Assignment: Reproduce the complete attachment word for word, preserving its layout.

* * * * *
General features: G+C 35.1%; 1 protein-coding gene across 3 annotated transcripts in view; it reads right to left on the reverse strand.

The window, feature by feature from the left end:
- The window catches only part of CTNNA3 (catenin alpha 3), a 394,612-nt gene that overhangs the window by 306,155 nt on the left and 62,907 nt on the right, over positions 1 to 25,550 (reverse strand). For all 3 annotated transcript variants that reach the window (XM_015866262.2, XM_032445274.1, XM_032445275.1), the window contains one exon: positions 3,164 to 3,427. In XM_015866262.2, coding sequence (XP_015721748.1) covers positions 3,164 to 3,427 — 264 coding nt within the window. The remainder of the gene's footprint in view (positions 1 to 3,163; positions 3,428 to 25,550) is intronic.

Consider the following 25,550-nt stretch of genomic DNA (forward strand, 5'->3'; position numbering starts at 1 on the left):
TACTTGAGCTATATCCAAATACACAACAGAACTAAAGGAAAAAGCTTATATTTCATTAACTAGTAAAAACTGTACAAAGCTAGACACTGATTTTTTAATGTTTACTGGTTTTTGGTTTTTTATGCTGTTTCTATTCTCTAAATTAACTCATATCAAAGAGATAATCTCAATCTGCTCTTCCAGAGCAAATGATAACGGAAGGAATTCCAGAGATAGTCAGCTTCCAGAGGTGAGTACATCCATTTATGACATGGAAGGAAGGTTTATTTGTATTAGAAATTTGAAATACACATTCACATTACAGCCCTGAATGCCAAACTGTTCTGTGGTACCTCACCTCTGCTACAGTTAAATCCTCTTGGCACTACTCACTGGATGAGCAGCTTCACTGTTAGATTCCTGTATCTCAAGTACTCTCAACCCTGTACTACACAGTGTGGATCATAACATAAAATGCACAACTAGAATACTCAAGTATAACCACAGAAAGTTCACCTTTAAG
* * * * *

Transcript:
General features: G+C 35.1%; 1 protein-coding gene across 3 annotated transcripts in view; it reads right to left on the reverse strand.

The window, feature by feature from the left end:
- The window catches only part of CTNNA3 (catenin alpha 3), a 394,612-nt gene that overhangs the window by 306,155 nt on the left and 62,907 nt on the right, over positions 1 to 25,550 (reverse strand). For all 3 annotated transcript variants that reach the window (XM_015866262.2, XM_032445274.1, XM_032445275.1), the window contains one exon: positions 3,164 to 3,427. In XM_015866262.2, coding sequence (XP_015721748.1) covers positions 3,164 to 3,427 — 264 coding nt within the window. The remainder of the gene's footprint in view (positions 1 to 3,163; positions 3,428 to 25,550) is intronic.

Consider the following 25,550-nt stretch of genomic DNA (forward strand, 5'->3'; position numbering starts at 1 on the left):
TACTTGAGCTATATCCAAATACACAACAGAACTAAAGGAAAAAGCTTATATTTCATTAACTAGTAAAAACTGTACAAAGCTAGACACTGATTTTTTAATGTTTACTGGTTTTTGGTTTTTTATGCTGTTTCTATTCTCTAAATTAACTCATATCAAAGAGATAATCTCAATCTGCTCTTCCAGAGCAAATGATAACGGAAGGAATTCCAGAGATAGTCAGCTTCCAGAGGTGAGTACATCCATTTATGACATGGAAGGAAGGTTTATTTGTATTAGAAATTTGAAATACACATTCACATTACAGCCCTGAATGCCAAACTGTTCTGTGGTACCTCACCTCTGCTACAGTTAAATCCTCTTGGCACTACTCACTGGATGAGCAGCTTCACTGTTAGATTCCTGTATCTCAAGTACTCTCAACCCTGTACTACACAGTGTGGATCATAACATAAAATGCACAACTAGAATACTCAAGTATAACCACAGAAAGTTCACCTTTAAG